Related posts:

Reference: The effect of shift length on fatigue and cognitive performance in air medical providers. Prehosp Emerg Care (early online, 2013)

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How To Remove An Impaling Object

The books all say “transport the patient with an impaling object in place” and “only take the impaling object out in the operating room.” Is this realistic? How do you actually take that knife out?

First, you need to decide if the patient belongs in the OR right now. Are they hemodynamically unstable? Is there obvious arterial bleeding? If so, don’t dawdle. Proceed to the operating room and surgically expose the problem completely.

If the patient is safe to stay in the ED, do what you need to figure out the exact anatomy of the wound (and object). This may involve imaging, usually CT scan. Once the exact position of the object is understood, build an anatomical picture of the situation in your mind. What named arteries might be involved? What other vital structures? 

Given this anatomic information, a decision can then be made regarding the best location for removal. The majority of the time, this will be in the operating room. It is best to obtain optimum surgical exposure prior to pulling it out. In the abdomen, this is easy. However, some areas (skull, sinuses) are tricky and may not require exposure of the end of the tract. Visualization of the remaining hole(s) is key so that bothersome bleeding can be recognized immediately.

The object should be grasped firmly and carefully and removed in one smooth motion. Visual monitoring for five minutes will virtually eliminate the presence of bleeding. If it does occur, then deeper exploration is warranted. In the awake patient, I generally push gently on either side of the entry point prior to and during the pull to provide some sensory distraction. Then I hold pressure on the site for 5 minutes (no peeking) to assure myself that there is no bleeding.

And don’t forget the forensics! Let the police photograph the patient. Handle the object carefully so as not to disturb any fingerprints. Place it carefully in a paper bag, labelled appropriately. And always make sure that a chain of evidence form is properly filled out so it and the object itself can be handed over to the proper authorities.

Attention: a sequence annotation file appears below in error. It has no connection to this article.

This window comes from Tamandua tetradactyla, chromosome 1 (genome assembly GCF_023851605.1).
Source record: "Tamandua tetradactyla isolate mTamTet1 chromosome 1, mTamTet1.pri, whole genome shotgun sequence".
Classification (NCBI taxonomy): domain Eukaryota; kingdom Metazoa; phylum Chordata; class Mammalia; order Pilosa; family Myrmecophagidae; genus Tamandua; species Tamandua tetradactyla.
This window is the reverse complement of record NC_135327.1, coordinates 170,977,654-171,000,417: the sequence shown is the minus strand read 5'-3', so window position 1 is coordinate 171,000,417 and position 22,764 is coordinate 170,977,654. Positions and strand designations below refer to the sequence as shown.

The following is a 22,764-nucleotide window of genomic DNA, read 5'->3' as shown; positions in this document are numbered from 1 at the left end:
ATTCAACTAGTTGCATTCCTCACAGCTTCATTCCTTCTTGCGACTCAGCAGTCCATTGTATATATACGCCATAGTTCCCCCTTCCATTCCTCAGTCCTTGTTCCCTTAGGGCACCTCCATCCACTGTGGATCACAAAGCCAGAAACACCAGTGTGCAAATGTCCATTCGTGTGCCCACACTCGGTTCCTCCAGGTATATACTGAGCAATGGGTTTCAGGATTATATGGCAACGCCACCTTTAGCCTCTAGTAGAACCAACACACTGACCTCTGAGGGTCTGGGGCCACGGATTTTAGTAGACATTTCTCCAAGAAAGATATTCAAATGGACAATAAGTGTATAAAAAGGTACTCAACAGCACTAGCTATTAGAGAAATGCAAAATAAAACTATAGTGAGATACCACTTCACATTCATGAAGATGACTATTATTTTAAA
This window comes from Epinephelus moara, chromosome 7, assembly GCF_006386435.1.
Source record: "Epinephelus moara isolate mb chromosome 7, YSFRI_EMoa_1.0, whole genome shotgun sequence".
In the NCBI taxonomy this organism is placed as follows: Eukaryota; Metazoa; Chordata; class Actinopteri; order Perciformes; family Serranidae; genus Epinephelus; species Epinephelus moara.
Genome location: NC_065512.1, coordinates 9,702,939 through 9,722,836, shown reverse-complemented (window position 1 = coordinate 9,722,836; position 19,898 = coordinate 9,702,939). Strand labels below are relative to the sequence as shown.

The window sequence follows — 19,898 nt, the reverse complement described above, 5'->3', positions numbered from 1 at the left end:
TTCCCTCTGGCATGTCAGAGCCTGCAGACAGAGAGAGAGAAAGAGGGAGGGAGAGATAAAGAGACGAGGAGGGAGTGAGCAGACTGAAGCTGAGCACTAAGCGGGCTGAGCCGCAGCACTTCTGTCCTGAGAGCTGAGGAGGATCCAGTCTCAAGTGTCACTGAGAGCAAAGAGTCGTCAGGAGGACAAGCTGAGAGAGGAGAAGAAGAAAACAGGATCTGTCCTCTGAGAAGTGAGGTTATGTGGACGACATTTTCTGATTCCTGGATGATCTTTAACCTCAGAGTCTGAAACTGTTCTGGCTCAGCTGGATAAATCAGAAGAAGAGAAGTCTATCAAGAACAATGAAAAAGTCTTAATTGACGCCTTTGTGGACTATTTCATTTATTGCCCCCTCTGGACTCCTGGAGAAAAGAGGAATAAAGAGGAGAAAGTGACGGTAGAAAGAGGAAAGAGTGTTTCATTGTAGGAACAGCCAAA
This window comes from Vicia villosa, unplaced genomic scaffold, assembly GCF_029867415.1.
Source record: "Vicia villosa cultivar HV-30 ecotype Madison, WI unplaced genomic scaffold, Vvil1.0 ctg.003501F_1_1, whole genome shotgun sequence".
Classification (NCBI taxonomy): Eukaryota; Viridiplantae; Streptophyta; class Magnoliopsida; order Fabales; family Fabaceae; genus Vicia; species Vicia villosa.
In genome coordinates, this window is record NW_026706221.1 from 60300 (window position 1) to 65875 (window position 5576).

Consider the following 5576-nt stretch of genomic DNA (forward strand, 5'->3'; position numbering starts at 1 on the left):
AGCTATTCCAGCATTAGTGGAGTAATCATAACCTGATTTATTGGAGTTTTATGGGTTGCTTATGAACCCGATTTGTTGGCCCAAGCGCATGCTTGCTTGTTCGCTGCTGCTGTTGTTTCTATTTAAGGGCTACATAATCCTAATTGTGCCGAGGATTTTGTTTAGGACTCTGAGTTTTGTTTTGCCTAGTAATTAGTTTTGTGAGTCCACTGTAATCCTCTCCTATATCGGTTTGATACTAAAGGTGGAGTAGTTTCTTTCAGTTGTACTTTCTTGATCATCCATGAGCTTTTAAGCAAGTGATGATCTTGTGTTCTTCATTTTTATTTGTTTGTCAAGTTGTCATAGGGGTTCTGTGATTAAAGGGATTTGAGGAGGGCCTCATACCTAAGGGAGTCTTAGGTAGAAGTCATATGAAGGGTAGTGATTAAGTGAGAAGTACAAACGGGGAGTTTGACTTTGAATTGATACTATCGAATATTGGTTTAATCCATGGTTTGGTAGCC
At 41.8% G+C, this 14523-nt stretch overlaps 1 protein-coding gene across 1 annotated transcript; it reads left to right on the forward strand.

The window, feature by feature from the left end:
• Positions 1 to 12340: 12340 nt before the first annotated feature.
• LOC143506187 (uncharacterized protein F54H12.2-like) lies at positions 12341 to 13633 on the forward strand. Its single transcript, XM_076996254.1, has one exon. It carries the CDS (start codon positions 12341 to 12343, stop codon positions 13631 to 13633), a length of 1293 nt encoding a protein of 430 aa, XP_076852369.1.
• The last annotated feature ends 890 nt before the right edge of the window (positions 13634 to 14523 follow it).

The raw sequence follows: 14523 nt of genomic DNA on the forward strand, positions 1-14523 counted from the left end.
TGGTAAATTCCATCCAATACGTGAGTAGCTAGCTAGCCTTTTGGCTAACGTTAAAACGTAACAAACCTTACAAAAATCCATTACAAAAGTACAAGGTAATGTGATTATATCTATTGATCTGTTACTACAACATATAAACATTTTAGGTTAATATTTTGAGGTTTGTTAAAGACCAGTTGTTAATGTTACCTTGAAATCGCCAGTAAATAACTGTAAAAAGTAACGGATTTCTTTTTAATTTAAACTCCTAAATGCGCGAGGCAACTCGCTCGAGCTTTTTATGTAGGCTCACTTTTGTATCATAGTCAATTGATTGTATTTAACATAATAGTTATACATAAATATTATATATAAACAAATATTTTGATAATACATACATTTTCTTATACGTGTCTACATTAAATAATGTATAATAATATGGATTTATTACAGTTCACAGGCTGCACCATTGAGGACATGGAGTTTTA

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Where Do You Resuscitate Your Trauma Patients?

Sounds like an easy question, right? In the trauma resuscitation room! But how long can (should) they stay there? Can they leave for testing and come back? As you may expect, there are a lot of variables to consider.

All major trauma patients should start in the resuscitation room. In a few institutions around the world this may be an OR, but this is uncommon. I’m talking about major injuries, multiple fractures, significant potential for blood loss, not the minor stuff. Once the necessary stabilization and evaluation is complete, the patient may need further diagnostics like CT or plain xrays. But once those are done, where does the patient with ongoing resuscitation needs go?

In many cases, they end up back in the ED. Some surgical specialists may want to evaluate them there. They may need minor procedures like suturing or traction pin placement. An ICU bed might not be immediately available. But is this really the right place?

Unfortunately, it isn’t. This class of patient needs ICU care, which includes very close monitoring and ongoing attention to resuscitation. This level of care is just not available in a busy emergency ward. The physicians are seeing other patients, and the nurses may be less familiar with continuously providing this level of care. Arterial line and ICP placement / monitoring is difficult. It’s really not the right place to be.

Bottom line: There are only two places for a complex patient with ongoing resuscitation needs: a surgical ICU or an operating room. The choice depends on whether the patient really needs an operation now. If not, they should be resuscitated in an ICU prior to general anesthesia. The trauma physician must triage all requests for tests or minor procedures from consultants, keeping the overall patient condition in mind. If a particular test will not significantly alter near-term management, it must be postponed. If an ICU bed is not available, the ED resuscitation room may be the only alternative. In this case, a nurse (preferably with ICU experience) must stay with the patient at all times. And an experienced trauma physician should ideally be there as well, if not in person, at least by phone (and quickly). Finally, get the patient to an ICU as soon as humanly possible!